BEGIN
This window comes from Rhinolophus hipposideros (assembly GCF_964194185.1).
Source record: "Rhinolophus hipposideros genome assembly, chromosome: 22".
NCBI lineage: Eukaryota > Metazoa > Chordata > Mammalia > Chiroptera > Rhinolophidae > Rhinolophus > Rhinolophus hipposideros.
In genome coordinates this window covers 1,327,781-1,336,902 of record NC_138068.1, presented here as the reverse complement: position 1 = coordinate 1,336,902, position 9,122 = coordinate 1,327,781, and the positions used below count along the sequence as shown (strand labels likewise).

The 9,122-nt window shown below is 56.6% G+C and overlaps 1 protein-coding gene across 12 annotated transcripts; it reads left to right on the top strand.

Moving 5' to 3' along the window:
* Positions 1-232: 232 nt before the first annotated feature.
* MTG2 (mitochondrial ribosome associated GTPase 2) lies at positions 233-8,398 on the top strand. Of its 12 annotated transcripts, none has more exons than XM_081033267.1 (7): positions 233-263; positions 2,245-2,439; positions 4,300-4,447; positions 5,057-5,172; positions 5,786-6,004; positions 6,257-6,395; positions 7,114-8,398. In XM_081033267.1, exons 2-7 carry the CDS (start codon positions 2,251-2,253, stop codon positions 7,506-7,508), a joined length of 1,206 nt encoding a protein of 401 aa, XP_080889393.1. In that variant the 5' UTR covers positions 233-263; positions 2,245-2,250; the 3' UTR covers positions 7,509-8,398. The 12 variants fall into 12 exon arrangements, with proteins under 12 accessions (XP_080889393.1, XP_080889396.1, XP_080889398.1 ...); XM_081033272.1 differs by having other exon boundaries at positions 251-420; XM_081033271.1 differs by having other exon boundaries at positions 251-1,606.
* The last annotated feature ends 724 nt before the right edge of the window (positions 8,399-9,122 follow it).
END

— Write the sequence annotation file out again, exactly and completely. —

This window comes from Rhinolophus hipposideros (assembly GCF_964194185.1).
Source record: "Rhinolophus hipposideros genome assembly, chromosome: 22".
NCBI lineage: Eukaryota > Metazoa > Chordata > Mammalia > Chiroptera > Rhinolophidae > Rhinolophus > Rhinolophus hipposideros.
In genome coordinates this window covers 1,327,781-1,336,902 of record NC_138068.1, presented here as the reverse complement: position 1 = coordinate 1,336,902, position 9,122 = coordinate 1,327,781, and the positions used below count along the sequence as shown (strand labels likewise).

The 9,122-nt window shown below is 56.6% G+C and overlaps 1 protein-coding gene across 12 annotated transcripts; it reads left to right on the top strand.

Moving 5' to 3' along the window:
* Positions 1-232: 232 nt before the first annotated feature.
* MTG2 (mitochondrial ribosome associated GTPase 2) lies at positions 233-8,398 on the top strand. Of its 12 annotated transcripts, none has more exons than XM_081033267.1 (7): positions 233-263; positions 2,245-2,439; positions 4,300-4,447; positions 5,057-5,172; positions 5,786-6,004; positions 6,257-6,395; positions 7,114-8,398. In XM_081033267.1, exons 2-7 carry the CDS (start codon positions 2,251-2,253, stop codon positions 7,506-7,508), a joined length of 1,206 nt encoding a protein of 401 aa, XP_080889393.1. In that variant the 5' UTR covers positions 233-263; positions 2,245-2,250; the 3' UTR covers positions 7,509-8,398. The 12 variants fall into 12 exon arrangements, with proteins under 12 accessions (XP_080889393.1, XP_080889396.1, XP_080889398.1 ...); XM_081033272.1 differs by having other exon boundaries at positions 251-420; XM_081033271.1 differs by having other exon boundaries at positions 251-1,606.
* The last annotated feature ends 724 nt before the right edge of the window (positions 8,399-9,122 follow it).